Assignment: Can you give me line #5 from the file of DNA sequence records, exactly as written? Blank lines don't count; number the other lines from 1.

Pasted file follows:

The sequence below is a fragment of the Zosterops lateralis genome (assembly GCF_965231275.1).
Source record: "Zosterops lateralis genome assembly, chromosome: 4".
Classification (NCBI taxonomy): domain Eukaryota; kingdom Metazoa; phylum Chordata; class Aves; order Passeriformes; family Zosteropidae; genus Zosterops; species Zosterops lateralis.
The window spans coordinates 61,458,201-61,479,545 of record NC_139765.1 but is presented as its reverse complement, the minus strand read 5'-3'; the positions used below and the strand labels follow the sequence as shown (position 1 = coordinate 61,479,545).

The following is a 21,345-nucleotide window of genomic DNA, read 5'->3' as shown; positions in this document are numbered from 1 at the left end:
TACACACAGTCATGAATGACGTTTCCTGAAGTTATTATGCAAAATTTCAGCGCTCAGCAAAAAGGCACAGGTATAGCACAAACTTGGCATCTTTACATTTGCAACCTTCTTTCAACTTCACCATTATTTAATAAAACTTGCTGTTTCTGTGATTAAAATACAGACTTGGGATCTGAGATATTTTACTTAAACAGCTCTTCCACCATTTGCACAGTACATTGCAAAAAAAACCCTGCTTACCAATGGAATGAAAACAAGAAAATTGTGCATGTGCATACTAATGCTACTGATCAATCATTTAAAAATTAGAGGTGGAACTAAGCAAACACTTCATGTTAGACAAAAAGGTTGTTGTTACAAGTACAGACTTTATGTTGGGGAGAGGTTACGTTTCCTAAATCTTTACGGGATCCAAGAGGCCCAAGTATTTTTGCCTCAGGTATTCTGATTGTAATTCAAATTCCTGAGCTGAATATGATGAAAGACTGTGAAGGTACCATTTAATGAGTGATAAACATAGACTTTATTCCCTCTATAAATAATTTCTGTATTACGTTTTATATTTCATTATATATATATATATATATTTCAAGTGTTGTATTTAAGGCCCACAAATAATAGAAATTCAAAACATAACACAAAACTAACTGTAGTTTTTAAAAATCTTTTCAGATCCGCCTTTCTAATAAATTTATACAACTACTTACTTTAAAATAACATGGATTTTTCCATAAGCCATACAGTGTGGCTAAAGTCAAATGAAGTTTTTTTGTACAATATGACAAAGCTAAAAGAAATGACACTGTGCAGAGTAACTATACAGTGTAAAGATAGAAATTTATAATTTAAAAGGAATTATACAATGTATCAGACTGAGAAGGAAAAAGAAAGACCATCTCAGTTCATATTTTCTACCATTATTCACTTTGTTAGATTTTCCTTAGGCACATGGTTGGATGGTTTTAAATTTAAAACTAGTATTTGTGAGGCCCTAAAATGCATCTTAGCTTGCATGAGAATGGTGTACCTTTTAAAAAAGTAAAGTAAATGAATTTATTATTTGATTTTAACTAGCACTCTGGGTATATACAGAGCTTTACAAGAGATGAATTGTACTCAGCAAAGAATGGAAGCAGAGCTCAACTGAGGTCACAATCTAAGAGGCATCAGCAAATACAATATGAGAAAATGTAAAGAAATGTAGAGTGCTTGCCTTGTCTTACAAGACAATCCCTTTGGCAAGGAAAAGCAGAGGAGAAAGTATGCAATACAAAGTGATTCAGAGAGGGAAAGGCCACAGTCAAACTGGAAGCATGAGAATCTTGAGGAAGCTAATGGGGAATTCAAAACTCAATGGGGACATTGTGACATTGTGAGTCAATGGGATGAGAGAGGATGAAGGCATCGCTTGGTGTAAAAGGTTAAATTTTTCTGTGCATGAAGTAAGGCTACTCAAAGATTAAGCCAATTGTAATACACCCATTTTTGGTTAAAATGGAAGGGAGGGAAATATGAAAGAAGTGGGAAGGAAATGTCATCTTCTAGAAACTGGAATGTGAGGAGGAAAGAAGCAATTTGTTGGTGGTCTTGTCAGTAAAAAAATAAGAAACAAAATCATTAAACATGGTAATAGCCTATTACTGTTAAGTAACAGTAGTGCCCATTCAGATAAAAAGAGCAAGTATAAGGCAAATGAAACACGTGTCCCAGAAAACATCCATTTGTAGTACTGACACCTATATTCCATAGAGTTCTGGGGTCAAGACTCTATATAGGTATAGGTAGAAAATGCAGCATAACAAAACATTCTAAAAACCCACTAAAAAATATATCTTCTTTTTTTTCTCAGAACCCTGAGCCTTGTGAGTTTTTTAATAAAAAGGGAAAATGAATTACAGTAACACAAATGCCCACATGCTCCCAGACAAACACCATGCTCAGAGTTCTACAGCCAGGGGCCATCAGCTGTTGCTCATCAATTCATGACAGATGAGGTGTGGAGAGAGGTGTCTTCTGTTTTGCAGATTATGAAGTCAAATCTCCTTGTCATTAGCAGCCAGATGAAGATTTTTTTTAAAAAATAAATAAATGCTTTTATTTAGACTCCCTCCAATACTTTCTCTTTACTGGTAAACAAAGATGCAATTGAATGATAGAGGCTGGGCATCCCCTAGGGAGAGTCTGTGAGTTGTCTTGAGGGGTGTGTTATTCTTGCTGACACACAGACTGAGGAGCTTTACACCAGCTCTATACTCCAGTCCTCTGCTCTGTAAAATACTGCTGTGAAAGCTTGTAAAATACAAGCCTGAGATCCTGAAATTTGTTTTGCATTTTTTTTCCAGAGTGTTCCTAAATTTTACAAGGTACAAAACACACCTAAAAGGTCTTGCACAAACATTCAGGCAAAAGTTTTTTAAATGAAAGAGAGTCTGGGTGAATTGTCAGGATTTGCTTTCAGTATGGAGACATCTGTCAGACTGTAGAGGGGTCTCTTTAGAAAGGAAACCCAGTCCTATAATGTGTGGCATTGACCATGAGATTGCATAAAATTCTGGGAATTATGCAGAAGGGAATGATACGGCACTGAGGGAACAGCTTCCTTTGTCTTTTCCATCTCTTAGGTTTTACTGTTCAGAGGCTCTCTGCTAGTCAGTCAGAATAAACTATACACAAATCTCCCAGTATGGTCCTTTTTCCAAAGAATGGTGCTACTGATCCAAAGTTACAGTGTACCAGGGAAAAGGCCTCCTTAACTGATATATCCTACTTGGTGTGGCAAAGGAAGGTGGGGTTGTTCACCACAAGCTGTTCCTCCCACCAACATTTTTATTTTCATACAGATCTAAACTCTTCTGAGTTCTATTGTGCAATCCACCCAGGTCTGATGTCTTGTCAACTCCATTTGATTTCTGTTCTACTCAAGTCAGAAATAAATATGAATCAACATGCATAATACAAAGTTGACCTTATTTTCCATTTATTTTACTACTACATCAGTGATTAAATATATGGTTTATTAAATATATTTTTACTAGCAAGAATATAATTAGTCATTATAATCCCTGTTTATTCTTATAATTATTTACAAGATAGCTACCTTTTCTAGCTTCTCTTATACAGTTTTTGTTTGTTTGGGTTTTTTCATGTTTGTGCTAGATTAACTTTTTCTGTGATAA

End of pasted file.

The following is a 21,345-nucleotide window of genomic DNA, read 5'->3' as shown; positions in this document are numbered from 1 at the left end: